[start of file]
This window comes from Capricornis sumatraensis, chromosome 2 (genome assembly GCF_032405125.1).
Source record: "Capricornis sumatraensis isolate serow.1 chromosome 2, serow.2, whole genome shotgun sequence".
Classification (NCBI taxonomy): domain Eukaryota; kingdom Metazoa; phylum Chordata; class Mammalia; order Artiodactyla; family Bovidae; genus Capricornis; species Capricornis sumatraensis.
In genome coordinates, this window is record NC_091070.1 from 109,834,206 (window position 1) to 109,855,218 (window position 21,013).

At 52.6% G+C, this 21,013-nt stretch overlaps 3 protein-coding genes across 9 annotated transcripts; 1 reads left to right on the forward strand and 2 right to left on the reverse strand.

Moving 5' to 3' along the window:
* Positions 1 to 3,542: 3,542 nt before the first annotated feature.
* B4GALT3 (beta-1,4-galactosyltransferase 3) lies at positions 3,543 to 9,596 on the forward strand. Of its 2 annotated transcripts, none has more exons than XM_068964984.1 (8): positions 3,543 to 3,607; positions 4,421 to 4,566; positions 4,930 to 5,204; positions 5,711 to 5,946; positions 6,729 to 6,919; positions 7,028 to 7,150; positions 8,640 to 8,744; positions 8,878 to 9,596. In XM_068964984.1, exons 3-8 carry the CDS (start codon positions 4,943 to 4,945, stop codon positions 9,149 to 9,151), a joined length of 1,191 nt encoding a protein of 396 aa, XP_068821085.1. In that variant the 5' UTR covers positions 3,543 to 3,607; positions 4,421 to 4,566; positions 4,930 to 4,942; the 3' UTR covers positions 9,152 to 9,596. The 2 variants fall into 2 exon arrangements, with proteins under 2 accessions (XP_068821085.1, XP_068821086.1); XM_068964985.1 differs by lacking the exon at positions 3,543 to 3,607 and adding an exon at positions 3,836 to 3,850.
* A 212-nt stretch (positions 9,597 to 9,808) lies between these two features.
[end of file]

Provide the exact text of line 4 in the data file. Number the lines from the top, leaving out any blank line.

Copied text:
In genome coordinates, this window is record NC_091070.1 from 109,834,206 (window position 1) to 109,855,218 (window position 21,013).